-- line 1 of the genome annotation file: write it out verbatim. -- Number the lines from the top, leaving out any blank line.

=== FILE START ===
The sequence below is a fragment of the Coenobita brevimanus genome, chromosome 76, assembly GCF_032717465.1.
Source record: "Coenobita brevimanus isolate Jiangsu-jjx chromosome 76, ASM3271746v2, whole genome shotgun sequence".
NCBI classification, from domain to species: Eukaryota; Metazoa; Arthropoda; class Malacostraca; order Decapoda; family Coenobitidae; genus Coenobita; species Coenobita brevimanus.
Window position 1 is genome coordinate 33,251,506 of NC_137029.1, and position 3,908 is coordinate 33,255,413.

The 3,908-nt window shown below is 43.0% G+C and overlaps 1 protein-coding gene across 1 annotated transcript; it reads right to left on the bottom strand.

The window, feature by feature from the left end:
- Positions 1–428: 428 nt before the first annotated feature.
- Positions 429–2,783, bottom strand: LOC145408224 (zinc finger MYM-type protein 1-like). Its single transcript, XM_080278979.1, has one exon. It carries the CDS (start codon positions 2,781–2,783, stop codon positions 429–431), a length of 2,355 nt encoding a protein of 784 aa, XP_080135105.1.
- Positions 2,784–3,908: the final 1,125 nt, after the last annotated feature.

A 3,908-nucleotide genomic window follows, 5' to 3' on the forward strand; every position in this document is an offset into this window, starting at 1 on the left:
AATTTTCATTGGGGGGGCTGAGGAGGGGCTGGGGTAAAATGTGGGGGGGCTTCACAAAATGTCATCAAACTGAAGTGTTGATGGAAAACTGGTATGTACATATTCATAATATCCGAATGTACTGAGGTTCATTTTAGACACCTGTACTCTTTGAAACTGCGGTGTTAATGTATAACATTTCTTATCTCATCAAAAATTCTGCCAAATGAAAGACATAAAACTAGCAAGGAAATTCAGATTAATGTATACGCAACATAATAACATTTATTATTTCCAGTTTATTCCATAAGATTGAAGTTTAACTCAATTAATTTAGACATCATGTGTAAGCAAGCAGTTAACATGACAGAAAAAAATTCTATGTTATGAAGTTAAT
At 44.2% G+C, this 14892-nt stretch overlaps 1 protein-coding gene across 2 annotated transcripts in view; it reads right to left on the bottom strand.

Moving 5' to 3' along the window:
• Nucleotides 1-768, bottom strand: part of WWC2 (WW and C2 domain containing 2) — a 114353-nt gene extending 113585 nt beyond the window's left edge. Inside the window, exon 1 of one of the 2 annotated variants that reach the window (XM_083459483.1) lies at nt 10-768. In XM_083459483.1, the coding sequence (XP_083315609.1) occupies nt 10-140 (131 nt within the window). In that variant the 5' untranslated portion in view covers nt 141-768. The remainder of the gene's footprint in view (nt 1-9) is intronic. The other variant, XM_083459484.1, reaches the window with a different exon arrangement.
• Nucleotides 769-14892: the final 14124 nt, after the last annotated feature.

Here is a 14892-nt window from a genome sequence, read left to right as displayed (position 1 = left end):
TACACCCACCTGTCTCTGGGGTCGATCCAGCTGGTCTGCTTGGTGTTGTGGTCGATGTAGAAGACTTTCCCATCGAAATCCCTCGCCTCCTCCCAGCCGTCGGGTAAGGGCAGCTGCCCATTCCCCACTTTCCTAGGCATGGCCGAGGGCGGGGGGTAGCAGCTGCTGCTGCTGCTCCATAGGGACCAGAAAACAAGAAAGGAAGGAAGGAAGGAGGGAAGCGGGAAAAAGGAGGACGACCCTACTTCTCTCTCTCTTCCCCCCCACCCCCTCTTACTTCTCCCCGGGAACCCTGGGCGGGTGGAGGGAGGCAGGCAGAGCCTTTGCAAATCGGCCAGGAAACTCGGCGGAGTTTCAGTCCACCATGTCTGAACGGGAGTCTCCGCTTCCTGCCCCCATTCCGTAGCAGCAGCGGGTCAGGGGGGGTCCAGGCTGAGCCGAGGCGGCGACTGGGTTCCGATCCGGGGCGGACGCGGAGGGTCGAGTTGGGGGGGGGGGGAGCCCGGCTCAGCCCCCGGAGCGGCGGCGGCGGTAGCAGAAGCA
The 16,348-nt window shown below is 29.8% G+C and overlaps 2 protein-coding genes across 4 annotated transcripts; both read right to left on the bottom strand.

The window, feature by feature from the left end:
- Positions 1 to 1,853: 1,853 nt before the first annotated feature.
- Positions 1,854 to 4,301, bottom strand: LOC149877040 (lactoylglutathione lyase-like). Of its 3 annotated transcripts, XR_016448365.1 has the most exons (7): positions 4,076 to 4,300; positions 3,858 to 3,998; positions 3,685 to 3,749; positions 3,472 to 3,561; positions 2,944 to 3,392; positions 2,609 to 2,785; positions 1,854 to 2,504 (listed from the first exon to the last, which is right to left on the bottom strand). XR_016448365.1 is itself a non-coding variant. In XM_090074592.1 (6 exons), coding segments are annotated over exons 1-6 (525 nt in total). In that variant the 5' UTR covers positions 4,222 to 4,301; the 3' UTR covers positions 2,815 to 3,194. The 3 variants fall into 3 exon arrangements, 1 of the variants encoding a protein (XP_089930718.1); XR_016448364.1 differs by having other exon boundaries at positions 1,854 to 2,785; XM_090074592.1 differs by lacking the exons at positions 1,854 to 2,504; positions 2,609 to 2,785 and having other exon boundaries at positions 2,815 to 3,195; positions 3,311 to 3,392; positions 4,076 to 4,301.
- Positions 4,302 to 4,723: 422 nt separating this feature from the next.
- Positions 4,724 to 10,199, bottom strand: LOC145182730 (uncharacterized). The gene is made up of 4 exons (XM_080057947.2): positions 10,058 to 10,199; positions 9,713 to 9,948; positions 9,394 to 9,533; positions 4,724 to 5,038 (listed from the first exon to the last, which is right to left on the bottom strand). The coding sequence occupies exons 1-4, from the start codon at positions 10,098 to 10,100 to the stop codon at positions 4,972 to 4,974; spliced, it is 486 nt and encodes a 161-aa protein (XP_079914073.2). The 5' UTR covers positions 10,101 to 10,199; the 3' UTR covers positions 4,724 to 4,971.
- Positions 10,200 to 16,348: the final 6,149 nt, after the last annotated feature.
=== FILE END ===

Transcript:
The sequence below is a fragment of the Coenobita brevimanus genome, chromosome 76, assembly GCF_032717465.1.